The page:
Snyder's-Lance Investors Balk at Purchase of Diamond Foodsby
Snack company joins growing list of acquirers facing backlash
Snyder's shares suffer worst decline in more than four years
Snyder’s-Lance Inc. shareholders aren’t happy about its plan to buy Diamond Foods Inc., part of a growing investor backlash against acquisitions.
After the company announced the $1.27 billion buyout this morning, Snyder’s shares tumbled 7.8 percent to close at $33.25 in New York. The drop represents the worst one-day decline in almost two years, underscoring concerns that the deal will add to Snyder’s debt without giving it a surefire growth engine.
"Diamond’s business has been uninspired for several years," said Asit Sharma, an analyst at the Motley Fool. "Even though the brand pieces may fit together, it’s hard to feel energized about this deal if you’re a Snyder’s-Lance shareholder."
Snyder’s joins a lengthening roster of acquirers that have seen their stocks tumble after disclosing deals. Japan Tobacco Inc., Deutsche Wohnen AG and Energy Transfer Equity LP all suffered sharp declines in the wake of transactions. That’s a reversal from the trend in recent years, where investors have bid up shares of both buyers and sellers.
The proportion of deals with a positive one-day stock price reaction for the buyer declined to 59.5 percent through the end of September, the lowest level since 2011, according to data compiled by Deutsche Bank AG. While the majority of investors are still welcoming dealmaking, the declining trend may indicate that shareholders’ support for takeovers is abating.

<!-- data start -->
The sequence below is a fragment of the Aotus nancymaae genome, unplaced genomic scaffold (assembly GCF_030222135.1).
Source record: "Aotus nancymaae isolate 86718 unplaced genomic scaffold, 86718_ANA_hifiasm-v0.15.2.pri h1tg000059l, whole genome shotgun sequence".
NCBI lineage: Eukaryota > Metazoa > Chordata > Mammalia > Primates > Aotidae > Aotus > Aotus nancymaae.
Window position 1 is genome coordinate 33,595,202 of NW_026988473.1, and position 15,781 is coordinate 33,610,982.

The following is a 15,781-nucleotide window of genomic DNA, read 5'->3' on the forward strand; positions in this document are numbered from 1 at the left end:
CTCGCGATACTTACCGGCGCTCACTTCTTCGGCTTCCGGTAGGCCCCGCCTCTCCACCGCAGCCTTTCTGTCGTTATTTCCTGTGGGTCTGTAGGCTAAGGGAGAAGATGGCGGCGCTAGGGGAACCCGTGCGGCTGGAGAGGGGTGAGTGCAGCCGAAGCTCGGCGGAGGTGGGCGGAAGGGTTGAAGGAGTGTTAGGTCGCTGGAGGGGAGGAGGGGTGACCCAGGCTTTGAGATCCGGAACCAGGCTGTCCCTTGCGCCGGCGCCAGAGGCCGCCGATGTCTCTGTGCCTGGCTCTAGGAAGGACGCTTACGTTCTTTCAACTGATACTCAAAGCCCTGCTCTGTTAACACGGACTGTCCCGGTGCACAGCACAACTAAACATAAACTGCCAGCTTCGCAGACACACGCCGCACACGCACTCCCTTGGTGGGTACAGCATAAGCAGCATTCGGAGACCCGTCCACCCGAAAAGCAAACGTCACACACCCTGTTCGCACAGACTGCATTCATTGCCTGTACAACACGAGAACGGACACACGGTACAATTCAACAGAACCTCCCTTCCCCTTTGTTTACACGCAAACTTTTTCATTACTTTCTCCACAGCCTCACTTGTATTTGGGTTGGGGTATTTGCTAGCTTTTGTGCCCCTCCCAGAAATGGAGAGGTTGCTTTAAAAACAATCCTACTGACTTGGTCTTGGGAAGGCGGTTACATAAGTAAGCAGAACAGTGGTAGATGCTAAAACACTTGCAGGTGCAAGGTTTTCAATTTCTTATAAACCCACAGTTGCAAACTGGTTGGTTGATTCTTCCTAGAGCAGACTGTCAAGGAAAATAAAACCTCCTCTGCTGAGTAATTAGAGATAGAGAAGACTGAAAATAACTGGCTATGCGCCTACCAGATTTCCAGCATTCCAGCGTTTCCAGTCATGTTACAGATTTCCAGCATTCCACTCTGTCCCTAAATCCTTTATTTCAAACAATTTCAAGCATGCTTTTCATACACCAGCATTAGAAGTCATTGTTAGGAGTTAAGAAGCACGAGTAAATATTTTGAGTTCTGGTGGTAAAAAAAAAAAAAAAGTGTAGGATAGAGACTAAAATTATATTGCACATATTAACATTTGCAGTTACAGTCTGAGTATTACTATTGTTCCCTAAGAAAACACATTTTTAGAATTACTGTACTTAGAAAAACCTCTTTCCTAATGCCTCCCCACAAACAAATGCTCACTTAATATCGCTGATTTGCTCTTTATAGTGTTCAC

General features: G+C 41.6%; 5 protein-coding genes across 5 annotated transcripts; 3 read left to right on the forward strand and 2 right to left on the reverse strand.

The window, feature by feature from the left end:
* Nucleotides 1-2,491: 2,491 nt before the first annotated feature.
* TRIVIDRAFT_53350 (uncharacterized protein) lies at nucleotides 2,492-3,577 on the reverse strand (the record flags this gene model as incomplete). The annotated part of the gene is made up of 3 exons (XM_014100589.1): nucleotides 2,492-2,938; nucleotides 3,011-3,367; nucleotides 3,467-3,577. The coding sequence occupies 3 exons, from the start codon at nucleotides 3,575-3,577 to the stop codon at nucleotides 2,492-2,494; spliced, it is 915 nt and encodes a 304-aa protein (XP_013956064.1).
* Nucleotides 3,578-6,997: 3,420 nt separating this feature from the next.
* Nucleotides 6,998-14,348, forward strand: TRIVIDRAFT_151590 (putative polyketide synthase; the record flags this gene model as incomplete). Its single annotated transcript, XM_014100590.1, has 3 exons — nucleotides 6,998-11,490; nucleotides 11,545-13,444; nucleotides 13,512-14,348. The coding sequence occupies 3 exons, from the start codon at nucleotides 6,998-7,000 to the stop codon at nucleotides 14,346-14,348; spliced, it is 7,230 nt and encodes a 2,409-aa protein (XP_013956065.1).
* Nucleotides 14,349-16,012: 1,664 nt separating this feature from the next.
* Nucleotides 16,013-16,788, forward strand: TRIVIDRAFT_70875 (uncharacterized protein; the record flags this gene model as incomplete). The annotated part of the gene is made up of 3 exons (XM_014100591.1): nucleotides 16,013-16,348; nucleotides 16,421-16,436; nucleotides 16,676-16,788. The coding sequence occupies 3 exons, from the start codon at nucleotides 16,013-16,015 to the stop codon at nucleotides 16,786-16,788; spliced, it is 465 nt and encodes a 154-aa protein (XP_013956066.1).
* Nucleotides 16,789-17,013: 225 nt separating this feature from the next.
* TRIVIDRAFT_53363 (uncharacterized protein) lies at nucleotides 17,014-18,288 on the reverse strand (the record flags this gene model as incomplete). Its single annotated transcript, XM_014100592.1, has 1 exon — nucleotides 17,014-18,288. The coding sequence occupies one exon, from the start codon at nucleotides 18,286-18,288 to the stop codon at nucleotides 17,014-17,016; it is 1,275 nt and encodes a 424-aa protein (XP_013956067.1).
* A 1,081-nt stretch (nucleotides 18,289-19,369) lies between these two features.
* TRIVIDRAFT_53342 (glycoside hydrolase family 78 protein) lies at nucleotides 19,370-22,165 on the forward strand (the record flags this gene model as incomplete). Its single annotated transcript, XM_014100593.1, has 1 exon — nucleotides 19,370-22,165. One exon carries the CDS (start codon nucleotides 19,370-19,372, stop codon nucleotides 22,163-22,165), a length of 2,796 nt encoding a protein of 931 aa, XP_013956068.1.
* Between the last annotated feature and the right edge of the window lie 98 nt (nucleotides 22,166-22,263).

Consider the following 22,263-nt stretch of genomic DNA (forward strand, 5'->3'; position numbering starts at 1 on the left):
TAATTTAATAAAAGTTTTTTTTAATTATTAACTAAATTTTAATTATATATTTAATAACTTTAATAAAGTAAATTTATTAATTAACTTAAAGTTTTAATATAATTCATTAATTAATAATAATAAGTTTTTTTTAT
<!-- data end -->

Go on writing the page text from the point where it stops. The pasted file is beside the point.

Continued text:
Diamond Foods brings a stable of well-known brands, including Diamond nuts, Kettle potato chips and Pop Secret popcorn, but the company’s sales have stagnated. That has investors wondering if the deal is worth it. Snyder’s, which makes Cape Cod chips and Snyder’s of Hanover pretzels, will assume about $640 million in debt from Diamond, bringing the total transaction value to about $1.9 billion. The buyer only has a market value of about $2.3 billion itself.
Diamond Foods has had a difficult history in recent years. It paid $5 million last year to settle an accounting probe that had weighed on results. In 2012, the company saw its bid to buy Pringles from Procter & Gamble Co. derailed after it was forced to restate earnings, leading to the ouster of its chief executive officer. Diamond, based in San Francisco, also has posted losses three of the past four years.
Snyder’s, based in Charlotte, North Carolina, is the product of the 2010 merger of two snack makers: Lance Inc. and Snyder’s of Hanover. With the Diamond deal, the company is looking to strengthen its store-delivery network in the U.S., as well as expand in the U.K. and across Europe. Snyder’s expects to wring annual cost savings of $75 million from the transaction, which it says will boost earnings per share in 2016.
Gaining more influence with supermarkets is a key to the takeover, something that goes beyond the individual brands involved, according to Ken Shea, an analyst at Bloomberg Intelligence.
“If you want pricing power, you have to have more clout with retailers,” he said. “That’s one of the benefits of this deal.”